Time: Look, golf ain’t exactly football. There’s no clock—although it would be interesting if another group of golfers could tackle you before you get to the next hole. (Not to mention it would drastically increase the TV audience.) Therefore, with no time restrictions, and 732 miles of grass, sand, and lakes, you have about ten hours to enjoy at least three quality smokes before you hit the 18th hole. Ok, that may be a bit of an exaggeration!
Outdoors: This one is pretty much self-explanatory. You’re outside, and for the most part not bound by those repugnant no-smoking laws. So you can take in all of the scenic grass (rough), the sand (bunkers) and calming ponds (hazards).
Most importantly, you can use this occasion to improve your game, drink a shitload of beer, and talk about the head teller at a certain bank in Old Bridge N.J who has a set of knockers to die for! … Shit. I better lower my dose of Cialis!
Speaking of Cialis, when the moment arises, what’s the point of sitting in separate bathtubs in the woods?
Wow, did I digress!
Cigars...Cigars...Cigars: OK, (Duh!) This is the only perk of playing golf that I know about. Considering that you will be lingering on that course for about the same time it would take me to walk from my house to Delaware, this is your opportunity to fire up a big ass cigar that even the late Ernie Kovacs would marvel at. However, please be forewarned that if you fire up a powerhouse Nicaraguan when you tee-off at 6 am with just a bowl of Wheaties in your belly, you stand an excellent chance of blowing chunks on those silly spiked shoes with the black tassels that cost you a fortune. So, before you grab your balls, know what strength stogy you can handle when the roosters are still crowing. I recommend starting out mild, and then five hours and 26 miles later, when you are on your fifth hole and sixth beer, you can smoke that massive 77 ring Triple Ligero, five-alarm monster and you won’t even feel it!
How many cigars: That’s totally up to you! Unless you’re a real pro, and have earned your ugly green polyester Masters Tournament Kmart jacket, you can never totally count on having a great game. However, I guarantee that you will always have a great day on the links when you are smoking your beloved cigar.
Therefore, in summary, it’s always a great experience spending a beautiful summer day on the golf course enjoying great cigars with good friends. Me personally, I’d rather spend the day with my pals sitting in box seats at Yankee Stadium watching a game. The only problem is the seats cost 300 bucks, and you can’t even smoke a damn cigar … SONOFABITCH!
Highly regarded as one of the most famous cigar makers in our lifetime, Frank Llaneza began working in the cigar industry at the age of 15. One of the first cigar manufacturers to set up shop in Honduras following the Cuban embargo, Frank played an instrumental role in getting Cuban seeds to Central America after the Cuban Revolution, and helped shape the non-Cuban cigar industry into what it is today. For many years, Frank was President of Villazon & Co, and produced some of the most well-known brands in the world, including Punch, El Rey del Mundo, JR Ultimate, and Hoyo de Monterrey just to name a few. For his hard work, milestone accomplishments, and dedication to the industry, Cigar Aficionado magazine inducted Mr.Llaneza into its Cigar Hall of fame in 1997, which had only six members at the time.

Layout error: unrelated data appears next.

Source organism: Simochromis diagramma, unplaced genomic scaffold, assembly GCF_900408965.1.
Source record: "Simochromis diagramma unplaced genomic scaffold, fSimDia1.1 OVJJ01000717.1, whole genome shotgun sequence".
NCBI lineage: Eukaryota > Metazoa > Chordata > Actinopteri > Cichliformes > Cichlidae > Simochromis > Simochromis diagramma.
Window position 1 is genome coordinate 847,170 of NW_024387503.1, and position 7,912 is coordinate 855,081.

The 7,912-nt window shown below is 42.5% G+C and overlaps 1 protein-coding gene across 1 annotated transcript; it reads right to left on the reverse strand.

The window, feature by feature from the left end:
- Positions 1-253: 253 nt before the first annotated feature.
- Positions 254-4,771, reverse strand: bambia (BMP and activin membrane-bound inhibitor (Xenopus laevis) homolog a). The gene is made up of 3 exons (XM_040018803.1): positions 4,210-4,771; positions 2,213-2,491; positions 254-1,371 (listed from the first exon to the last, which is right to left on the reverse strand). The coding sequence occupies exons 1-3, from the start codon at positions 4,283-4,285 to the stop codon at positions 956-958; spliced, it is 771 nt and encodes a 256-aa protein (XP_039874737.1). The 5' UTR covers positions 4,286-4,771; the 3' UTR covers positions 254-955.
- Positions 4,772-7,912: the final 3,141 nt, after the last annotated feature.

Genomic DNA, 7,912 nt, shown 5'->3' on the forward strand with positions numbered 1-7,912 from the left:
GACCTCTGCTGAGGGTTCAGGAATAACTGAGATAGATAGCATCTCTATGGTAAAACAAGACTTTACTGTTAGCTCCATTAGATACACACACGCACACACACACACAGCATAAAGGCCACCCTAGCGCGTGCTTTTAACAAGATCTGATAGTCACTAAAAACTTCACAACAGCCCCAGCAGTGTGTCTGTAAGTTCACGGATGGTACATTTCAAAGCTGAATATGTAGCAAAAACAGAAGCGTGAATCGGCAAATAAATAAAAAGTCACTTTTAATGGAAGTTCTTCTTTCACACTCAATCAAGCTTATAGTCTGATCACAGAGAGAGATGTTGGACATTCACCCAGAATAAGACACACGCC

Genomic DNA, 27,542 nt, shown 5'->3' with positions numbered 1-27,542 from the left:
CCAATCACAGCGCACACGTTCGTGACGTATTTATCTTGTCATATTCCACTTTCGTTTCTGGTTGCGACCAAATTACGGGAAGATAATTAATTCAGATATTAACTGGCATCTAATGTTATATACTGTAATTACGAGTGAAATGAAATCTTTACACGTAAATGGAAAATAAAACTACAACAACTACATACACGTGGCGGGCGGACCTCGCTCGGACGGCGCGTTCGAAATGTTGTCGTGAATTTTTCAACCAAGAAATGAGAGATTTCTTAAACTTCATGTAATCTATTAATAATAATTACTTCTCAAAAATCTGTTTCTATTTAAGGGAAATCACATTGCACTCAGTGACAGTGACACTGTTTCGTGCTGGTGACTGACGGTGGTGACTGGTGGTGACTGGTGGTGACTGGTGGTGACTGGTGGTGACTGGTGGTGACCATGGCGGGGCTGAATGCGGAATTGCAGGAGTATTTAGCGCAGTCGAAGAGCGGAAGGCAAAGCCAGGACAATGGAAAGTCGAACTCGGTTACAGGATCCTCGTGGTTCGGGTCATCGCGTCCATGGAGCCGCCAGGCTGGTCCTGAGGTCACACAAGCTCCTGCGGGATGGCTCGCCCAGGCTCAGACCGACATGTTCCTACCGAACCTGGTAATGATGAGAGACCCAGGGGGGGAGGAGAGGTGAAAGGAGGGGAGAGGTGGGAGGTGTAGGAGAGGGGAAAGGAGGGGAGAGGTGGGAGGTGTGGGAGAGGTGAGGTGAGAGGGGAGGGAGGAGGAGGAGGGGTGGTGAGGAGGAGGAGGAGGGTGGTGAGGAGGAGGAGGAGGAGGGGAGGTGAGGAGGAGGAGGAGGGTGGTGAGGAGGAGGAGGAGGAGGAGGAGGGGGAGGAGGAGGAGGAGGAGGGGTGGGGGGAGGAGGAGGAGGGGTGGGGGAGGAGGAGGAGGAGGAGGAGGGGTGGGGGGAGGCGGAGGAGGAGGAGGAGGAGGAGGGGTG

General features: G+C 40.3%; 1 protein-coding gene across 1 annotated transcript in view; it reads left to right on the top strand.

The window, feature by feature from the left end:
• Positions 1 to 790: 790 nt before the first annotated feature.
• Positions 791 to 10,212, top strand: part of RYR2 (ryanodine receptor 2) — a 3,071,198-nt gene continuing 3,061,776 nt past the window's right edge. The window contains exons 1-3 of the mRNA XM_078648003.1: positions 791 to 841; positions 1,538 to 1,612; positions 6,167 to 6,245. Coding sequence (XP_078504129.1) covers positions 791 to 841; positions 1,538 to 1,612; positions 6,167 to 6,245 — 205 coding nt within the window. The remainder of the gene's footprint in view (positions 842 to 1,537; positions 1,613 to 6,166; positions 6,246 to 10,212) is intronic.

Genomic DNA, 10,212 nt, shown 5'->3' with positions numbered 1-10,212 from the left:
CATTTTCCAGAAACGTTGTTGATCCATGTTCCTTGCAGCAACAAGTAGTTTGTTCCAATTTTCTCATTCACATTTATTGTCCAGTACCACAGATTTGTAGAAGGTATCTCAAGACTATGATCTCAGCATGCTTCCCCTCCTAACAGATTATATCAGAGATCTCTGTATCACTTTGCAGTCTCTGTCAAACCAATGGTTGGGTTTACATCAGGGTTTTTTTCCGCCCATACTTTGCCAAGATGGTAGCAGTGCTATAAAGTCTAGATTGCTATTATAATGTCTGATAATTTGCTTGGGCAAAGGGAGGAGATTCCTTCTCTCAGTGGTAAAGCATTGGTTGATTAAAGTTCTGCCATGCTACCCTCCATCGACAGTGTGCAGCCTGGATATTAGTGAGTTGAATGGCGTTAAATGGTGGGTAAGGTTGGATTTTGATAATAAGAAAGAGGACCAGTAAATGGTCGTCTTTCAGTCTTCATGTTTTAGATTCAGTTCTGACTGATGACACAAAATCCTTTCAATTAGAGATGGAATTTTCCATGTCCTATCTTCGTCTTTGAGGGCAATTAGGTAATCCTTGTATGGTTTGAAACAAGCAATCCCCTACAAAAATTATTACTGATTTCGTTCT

Thanks to his wonderful working relationship with JR, I was fortunate enough to meet Frank on many occasions when he would visit our office. He was a very humble man who almost seemed embarrassed when I complimented him on his wonderful smokes. Instead, he would simply shake my hand, and give me a specially aged beauty from his own private collection. The freebie was never my intention for the much-deserved compliment, but he always insisted that I take it.
Legendary in quality construction and flavor, I have always loved smoking every famous brand that Frank created - and I still do, but one in particular, the Frank Llaneza 1961, really stands out as one of the best cigars that I ever tasted regardless of the manufacturer.
I would never have the opportunity to compliment Frank on his very last work-of-art. Sadly, Frank passed away at age 90, shortly after its release, and would not get see the success of the very cigar named after him.
Featuring a hearty looking, smooth and firm, Ecuadorian Criollo 98’ wrapper and the finest blend of Nicaraguan and Dominican filler tobaccos, this final piece of the Llaneza legacy embodies everything one would expect from a premium cigar … and more.
I’ll never forget the first time I lit up the Frank Llaneza 1961 Double Magnum (6 1/2 x 54); I was immediately in stogy heaven! A few million puffs later, I still feel the same elation when I pluck one out of my trusty humidor. Every size in the line offers the same mouthwatering goodness.
Upon lighting, , the 1961 opens up with a blast of dark pepper and cedar that quickly gives way to deep rich notes of zesty spice, dark chocolate, cocoa and cinnamon. At the midway point, a symphony of complex flavors that include leather, warm bread, nutmeg and coffee join the mix.
The final third of the cigar remained full-flavored, but was much creamier with pronounced notes of caramel, sweet spice and espresso.
Although highly regarded by serious cigar enthusiasts, it never quite achieved the fame it deserved. More high profile brands, with fancier packaging and high cost advertising has made the Frank Llaneza 1961 a forgotten (and now very affordable) treasure that you simply must experience.